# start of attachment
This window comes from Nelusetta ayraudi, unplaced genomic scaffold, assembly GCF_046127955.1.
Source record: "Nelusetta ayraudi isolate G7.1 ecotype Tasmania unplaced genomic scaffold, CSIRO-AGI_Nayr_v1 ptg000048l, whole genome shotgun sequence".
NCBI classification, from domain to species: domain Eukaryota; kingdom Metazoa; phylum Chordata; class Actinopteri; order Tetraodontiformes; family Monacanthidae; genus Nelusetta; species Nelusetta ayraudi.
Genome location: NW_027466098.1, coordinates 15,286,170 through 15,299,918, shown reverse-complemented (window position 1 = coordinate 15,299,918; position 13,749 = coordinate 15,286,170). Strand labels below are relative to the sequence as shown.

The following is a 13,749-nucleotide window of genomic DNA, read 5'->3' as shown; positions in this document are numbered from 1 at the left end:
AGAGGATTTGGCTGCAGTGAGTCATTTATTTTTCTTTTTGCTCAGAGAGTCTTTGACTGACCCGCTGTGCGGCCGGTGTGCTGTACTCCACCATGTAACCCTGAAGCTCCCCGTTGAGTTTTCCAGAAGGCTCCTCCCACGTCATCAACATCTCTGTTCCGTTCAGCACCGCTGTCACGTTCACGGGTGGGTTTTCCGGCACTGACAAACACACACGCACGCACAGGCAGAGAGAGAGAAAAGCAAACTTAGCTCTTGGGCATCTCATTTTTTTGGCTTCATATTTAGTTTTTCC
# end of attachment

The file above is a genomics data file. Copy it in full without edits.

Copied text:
This window comes from Nelusetta ayraudi, unplaced genomic scaffold, assembly GCF_046127955.1.
Source record: "Nelusetta ayraudi isolate G7.1 ecotype Tasmania unplaced genomic scaffold, CSIRO-AGI_Nayr_v1 ptg000048l, whole genome shotgun sequence".
NCBI classification, from domain to species: domain Eukaryota; kingdom Metazoa; phylum Chordata; class Actinopteri; order Tetraodontiformes; family Monacanthidae; genus Nelusetta; species Nelusetta ayraudi.
Genome location: NW_027466098.1, coordinates 15,286,170 through 15,299,918, shown reverse-complemented (window position 1 = coordinate 15,299,918; position 13,749 = coordinate 15,286,170). Strand labels below are relative to the sequence as shown.

The following is a 13,749-nucleotide window of genomic DNA, read 5'->3' as shown; positions in this document are numbered from 1 at the left end:
AGAGGATTTGGCTGCAGTGAGTCATTTATTTTTCTTTTTGCTCAGAGAGTCTTTGACTGACCCGCTGTGCGGCCGGTGTGCTGTACTCCACCATGTAACCCTGAAGCTCCCCGTTGAGTTTTCCAGAAGGCTCCTCCCACGTCATCAACATCTCTGTTCCGTTCAGCACCGCTGTCACGTTCACGGGTGGGTTTTCCGGCACTGACAAACACACACGCACGCACAGGCAGAGAGAGAGAAAAGCAAACTTAGCTCTTGGGCATCTCATTTTTTTGGCTTCATATTTAGTTTTTCC